At 5 p.m. Friday, sweat was pouring down the faces of the players on the Pensacola High girls basketball team.
The Tigers were midway through a scrimmage with the boys junior varsity and freshmen players. Down by about 25 points, the girls still were giving the game almost everything they had.
Of course, the boys were faster and stronger. The girls didn't have any hopes of even coming close to winning. But that wasn't the point.
"This is a great way to prepare them for the district tournament," PHS coach Alison Davis said. "That's what I like -- no matter what the scoreboard indicates, we should see improvement because of the challenge of the competition that we're facing."
And the Tigers know the caliber of opponents they'll face this week as the District 1-6A tournament gets under way today at Pace.
Most notably, the No. 2 seed Tigers (19-3) are getting ready for top-seeded Pine Forest (20-2), which beat PHS twice during the regular season -- 55-42 on Dec. 14 at PHS and 45-36 on Jan. 18 at Pine Forest.
The two teams are favorites to reach the district championship game, which is at 7 p.m. Saturday.
"It's been a while since something like that has happened," Davis said of the Eagles' regular-season sweep. "We usually split games with other teams during the regular season, but we've never lost both games. And both times, it was just a very bad night for us."
Davis, of course, is encouraging her players not to have another bad night -- especially during the postseason when the stakes are at their highest. And especially because the Eagles, ranked No. 2 in the state by the Florida Association of Basketball Coaches and Source Hoops, have everything that it takes to advance deep into the postseason and leave the Tigers, ranked sixth, behind.
What makes a district title even more important is that the 1-6A winner will get to host the first round of the state playoffs. The loser likely will have to travel to play 2-6A power Choctawhatchee, ranked third in the state.
The Eagles know all too well what a road trip to face the Indians can be like. They lost to Choctaw in double-overtime of the region quarterfinals last year. PHS opened at home en route to its fifth straight Final Four appearance.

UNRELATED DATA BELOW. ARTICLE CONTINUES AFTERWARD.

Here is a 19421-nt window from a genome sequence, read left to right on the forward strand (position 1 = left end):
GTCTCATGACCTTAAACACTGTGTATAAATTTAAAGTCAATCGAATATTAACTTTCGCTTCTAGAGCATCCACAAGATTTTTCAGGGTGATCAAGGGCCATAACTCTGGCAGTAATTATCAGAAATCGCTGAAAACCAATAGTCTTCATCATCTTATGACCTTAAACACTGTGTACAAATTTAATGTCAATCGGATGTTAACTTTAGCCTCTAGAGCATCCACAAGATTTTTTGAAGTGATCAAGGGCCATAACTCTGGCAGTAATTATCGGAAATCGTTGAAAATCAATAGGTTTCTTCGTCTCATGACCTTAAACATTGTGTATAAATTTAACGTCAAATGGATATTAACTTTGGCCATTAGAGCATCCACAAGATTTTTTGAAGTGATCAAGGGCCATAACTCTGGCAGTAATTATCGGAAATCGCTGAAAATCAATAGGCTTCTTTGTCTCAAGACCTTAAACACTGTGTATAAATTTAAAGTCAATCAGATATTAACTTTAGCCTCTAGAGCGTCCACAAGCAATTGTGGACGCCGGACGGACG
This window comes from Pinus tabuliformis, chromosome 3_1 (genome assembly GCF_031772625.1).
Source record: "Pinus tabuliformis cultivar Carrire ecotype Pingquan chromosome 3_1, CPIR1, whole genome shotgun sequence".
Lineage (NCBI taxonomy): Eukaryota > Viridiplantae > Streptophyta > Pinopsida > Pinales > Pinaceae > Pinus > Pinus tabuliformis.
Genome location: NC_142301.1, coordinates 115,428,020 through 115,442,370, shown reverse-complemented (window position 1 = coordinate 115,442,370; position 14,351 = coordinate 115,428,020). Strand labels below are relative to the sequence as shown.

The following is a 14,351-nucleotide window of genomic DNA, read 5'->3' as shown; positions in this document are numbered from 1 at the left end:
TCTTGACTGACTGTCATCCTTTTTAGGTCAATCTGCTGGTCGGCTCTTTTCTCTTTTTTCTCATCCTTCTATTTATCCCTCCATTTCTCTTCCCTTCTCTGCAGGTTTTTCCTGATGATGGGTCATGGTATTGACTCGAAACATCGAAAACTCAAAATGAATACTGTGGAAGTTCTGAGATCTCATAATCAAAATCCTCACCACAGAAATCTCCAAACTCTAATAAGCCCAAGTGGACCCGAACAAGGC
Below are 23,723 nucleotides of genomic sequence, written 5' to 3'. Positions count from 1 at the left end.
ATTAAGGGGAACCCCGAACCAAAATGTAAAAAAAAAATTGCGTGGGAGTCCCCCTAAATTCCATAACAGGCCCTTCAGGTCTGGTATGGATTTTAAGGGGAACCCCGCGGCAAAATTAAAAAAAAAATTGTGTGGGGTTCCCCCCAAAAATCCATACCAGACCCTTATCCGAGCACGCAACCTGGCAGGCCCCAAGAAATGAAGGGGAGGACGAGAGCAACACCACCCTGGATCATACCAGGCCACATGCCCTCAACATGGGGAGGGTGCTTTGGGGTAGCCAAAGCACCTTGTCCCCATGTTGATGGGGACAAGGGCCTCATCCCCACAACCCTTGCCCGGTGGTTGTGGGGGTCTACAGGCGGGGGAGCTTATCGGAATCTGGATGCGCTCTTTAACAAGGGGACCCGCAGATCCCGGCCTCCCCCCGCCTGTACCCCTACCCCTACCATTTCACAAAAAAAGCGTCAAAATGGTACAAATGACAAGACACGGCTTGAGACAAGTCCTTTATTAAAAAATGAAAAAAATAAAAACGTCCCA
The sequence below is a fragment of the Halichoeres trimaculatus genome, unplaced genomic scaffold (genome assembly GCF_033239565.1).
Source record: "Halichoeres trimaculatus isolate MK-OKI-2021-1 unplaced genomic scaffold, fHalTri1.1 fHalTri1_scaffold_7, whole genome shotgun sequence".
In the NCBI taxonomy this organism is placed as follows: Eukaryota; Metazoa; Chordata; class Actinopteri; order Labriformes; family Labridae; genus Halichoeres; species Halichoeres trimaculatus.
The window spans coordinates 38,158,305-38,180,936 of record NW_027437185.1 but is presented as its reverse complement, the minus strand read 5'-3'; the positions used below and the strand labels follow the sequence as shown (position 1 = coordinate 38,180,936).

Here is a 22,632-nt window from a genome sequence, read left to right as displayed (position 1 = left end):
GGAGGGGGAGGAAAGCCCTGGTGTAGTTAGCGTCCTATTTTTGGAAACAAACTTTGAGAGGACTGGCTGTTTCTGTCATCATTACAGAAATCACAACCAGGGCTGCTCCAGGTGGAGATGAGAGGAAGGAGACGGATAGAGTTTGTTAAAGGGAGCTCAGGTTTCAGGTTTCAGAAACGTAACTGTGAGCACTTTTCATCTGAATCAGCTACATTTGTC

"I think because of what happened last year -- us losing in double-overtime, we know how important it is to play at home," Pine Forest coach Chris Godwin said. "It would be a huge accomplishment for this team, and it just feels good to play at home."
No. 5 seed Navarre and No. 4 Washington kick off the district tournament at 6 p.m. today. That game is followed by one between No. 6 Escambia and No. 3 Pace at 7:30.
Pine Forest and PHS open with games Tuesday at 6 and 7:30, respectively. The Eagles will play No. 8 Tate, while the Tigers will play No. 7 Milton.
Pine Forest is led by senior Jayla King, a University of South Florida signee, who averages more than 14 points a game. Senior point guard Tia Sanders also often scores in double figures and is a proven leader for the team. The pair has been with the Eagles since their freshman year when the squad advanced to the Class 5A state semifinals.
"I make sure to remind our seniors that this is their last year," Godwin said. "I ask them, 'Don't y'all want to end how you started? Making it to the Final Four?' We just have to continue that mind set of playing every game like it's our last."
Other key players for the Eagles include 5-foot sophomore Ty Purifoy -- who scored 14 points and grabbed eight rebounds against PHS earlier this month -- and Britney Snowden.
The Tigers will be led by senior Chelsey Gibson, who has averaged 19.5 points in the two games against Pine Forest. Other key PHS players are Shamina Hunter and Kayla Pritchett.
For PHS, the district tournament will be just as much about redemption as it is winning another championship and getting one step closer to reaching the Final Four.
"It's weird to say that it's been a difficult season when you've only lost three games all year," Davis said. "But for us, because of the way we've lost them and knowing that we had every opportunity to play better, it makes it that much more difficult.
"I'm just hopeful they'll just play and do what we ask them to do. I think if they do, they'll rise to the occasion."